The battle over what men and women should or should not be allowed to wear at work has been raging for decades. Just last week, a judge ruled that Boots, Britain’s largest pharmacy chain, had discriminated against an employee at its Preston warehouse in northern England by reprimanding him for wearing a pair of black cotton three-quarter-length trousers to work on a hot summer day in 2018.

The case was ultimately unsuccessful (as it was submitted too late), but the warehouse worker’s sweaty-legged plight recalls a multitude of other workplace-based sartorial horror stories which have occurred over the years.

There has long been a fraught relationship between men in short trousers and the offices they occupy — and the higher up the food chain one goes, the more difficult it is to get away with. The prime minister would never live it down if he wore shorts to the Houses of Parliament (though he’d probably quite like to) and you’d be unlikely to catch Andrew Bailey rocking around the Bank of England in primary-hued Prada bermudas.

The wider ramifications of last week’s ruling — along with the growing casualisation of workplace attire, which has been accelerated by Covid-19 — could, however, shift the dial on wearing shorts to the office. Summers, too, are getting hotter.

The good news is that it is possible to look elegant in cut-offs at work, so long as you pick the right pair. Many designers — from Thom Browne and Qasimi at the deeper end of the budgetary pool, to Zara and Mango at the shallower — have started producing beautifully tailored short suits designed to make their wearers look more like serious business people and less like latter-day members of B*Witched.

Personally speaking, I’ve only ever worn shorts to the office twice. Once last August, when the thermometer hit 32 degrees Celsius and the prospect of sitting in our sweltering fashion box for eight hours drove me to pull on a pair of slim cut navy shorts from Cos (the Swedish high-street brand cuts a good basic knee-skimmer). And once, when I was much younger working at Esquire magazine and I wore a pair of striped shorts as part of a co-ord. The then-editor compared me to an elongated Pee Wee Herman.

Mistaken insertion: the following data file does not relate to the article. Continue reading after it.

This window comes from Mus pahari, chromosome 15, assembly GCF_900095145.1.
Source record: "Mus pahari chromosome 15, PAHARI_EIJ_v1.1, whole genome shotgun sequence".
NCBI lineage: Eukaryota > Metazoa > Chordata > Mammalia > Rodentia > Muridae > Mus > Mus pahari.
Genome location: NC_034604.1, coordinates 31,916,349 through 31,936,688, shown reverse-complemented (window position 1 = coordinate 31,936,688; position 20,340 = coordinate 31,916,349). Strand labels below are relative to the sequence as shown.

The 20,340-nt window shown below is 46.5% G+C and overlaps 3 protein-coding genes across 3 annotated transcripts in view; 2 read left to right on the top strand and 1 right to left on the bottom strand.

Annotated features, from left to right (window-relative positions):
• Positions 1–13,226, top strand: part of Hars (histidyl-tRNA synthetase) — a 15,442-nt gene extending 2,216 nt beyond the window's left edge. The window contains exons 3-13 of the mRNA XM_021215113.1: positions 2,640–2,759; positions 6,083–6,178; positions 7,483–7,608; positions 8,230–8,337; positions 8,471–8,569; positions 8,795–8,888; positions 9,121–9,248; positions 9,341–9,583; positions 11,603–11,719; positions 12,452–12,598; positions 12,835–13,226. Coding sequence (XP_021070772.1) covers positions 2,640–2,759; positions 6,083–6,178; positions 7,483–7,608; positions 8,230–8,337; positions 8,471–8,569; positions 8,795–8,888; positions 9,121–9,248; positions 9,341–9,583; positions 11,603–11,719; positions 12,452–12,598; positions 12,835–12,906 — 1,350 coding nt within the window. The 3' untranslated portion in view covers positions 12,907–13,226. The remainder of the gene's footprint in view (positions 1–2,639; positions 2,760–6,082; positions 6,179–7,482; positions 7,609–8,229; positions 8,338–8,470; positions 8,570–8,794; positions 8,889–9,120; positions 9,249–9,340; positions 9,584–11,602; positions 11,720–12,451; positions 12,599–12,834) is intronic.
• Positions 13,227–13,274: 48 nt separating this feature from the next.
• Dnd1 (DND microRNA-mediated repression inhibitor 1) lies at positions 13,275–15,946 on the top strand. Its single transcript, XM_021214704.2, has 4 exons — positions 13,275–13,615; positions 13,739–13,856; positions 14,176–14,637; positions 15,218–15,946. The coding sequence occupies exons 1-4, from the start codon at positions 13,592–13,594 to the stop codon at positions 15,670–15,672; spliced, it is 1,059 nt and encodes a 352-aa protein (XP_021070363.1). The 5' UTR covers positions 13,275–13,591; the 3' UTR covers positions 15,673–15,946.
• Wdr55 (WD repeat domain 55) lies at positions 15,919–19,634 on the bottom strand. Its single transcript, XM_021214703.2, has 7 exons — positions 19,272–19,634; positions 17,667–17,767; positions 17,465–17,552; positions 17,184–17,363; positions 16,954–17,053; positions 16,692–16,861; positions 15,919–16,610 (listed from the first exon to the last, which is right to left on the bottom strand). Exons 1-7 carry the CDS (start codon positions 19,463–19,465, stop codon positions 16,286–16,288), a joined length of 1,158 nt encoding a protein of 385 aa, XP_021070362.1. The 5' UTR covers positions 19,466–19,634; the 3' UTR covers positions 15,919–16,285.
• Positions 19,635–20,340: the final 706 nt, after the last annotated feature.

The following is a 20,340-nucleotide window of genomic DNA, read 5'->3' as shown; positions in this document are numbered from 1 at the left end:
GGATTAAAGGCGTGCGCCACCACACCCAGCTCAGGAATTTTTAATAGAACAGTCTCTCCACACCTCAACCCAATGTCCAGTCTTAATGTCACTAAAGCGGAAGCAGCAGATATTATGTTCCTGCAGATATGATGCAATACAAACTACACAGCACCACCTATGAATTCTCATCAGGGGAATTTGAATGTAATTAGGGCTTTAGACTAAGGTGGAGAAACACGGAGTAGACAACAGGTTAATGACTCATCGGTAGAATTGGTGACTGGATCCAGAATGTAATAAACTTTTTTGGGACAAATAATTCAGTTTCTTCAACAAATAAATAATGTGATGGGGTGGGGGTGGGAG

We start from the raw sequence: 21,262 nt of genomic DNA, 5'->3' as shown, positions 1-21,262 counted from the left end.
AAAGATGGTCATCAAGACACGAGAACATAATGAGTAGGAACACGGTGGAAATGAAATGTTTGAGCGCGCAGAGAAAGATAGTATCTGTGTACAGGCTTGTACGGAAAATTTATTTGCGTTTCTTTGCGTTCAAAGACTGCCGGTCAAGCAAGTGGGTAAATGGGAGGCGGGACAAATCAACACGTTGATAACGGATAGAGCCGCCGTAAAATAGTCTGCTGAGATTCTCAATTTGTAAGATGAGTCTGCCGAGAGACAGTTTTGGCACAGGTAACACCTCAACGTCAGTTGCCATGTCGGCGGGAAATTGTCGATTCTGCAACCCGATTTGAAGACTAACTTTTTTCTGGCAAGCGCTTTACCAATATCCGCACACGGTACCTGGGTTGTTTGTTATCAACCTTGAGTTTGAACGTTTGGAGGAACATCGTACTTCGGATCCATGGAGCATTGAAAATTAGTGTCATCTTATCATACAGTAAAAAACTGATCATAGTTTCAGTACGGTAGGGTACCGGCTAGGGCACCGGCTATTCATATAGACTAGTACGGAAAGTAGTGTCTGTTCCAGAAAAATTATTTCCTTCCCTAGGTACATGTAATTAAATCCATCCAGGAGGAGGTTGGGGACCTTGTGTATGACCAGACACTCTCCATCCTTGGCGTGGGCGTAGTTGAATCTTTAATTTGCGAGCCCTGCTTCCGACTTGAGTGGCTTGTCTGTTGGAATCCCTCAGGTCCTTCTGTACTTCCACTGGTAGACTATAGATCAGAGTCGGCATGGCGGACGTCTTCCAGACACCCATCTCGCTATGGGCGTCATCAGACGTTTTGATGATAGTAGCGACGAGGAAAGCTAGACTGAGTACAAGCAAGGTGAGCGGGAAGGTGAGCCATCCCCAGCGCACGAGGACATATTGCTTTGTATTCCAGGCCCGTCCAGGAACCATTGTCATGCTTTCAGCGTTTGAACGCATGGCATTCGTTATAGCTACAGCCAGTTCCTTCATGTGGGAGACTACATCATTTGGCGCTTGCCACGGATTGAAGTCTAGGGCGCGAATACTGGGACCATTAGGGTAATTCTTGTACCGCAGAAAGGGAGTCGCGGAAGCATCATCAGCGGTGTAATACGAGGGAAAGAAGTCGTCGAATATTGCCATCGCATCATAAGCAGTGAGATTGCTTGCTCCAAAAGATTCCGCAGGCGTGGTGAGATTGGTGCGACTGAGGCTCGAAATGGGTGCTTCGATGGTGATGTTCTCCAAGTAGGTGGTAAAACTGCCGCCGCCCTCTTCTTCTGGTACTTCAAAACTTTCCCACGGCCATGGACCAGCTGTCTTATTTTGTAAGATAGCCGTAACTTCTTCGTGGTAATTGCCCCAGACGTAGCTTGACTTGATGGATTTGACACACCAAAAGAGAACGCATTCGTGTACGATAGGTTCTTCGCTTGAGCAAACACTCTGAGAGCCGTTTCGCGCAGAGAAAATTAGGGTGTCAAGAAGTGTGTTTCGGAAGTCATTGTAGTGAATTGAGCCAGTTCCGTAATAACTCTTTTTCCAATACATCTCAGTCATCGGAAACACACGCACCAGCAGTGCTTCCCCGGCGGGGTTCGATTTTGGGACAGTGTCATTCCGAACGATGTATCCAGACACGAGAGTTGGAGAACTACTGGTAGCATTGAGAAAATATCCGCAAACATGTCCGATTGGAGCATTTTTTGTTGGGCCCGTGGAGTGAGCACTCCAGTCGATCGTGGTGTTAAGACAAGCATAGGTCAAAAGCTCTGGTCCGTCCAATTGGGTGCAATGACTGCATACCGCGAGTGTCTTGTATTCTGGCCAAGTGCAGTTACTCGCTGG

In my view, the key to getting the look right is in the accessories you team it with. A seersucker short suit in a minty hue would look excellent worn with a white grandad shirt and a pair of chestnut brown derbies, sockless; while a more classic Thom Browne-esque charcoal three-piece short suit would look best teamed with ribbed socks in a tonal hue, a pair of chunky black brogues and a spiffy shirt and tie.

But context matters. I work in media, where creativity in dress is encouraged. Psychologically, more formal workplaces, such as legal chambers and financial offices, may never be ready for the exposed male leg.

“From my perspective, the expectation of my lay and professional clients would be that I am formally and appropriately dressed. We are dealing with individuals often at the worst and most vulnerable stages in their lives and they expect a competent and professional package: from appearance to advice,” London-based barrister Matt Warmoth tells me. “Therefore, if there is to be any sartorial relaxation, I would consider the removal of a tie and possibly the jacket to be the natural progression rather than there being an industry acceptance of shorts instead of trousers.”

While financial groups such as JPMorgan and PwC have loosened their dress codes in recent years — ties are thankfully no longer mandatory — the prospect of a host of naked calves plonked within the close confines of a communal desk — hairs raised against the waft of the computer fan, inner thighs sweating from the toils of the commute — may just be a step too far for some employers.

“If you’re not in a client-facing role, you can wear whatever you want in the office,” a portfolio manager at a London-based investment fund writes over WhatsApp. “The question is — can you take the heat from your colleagues?”

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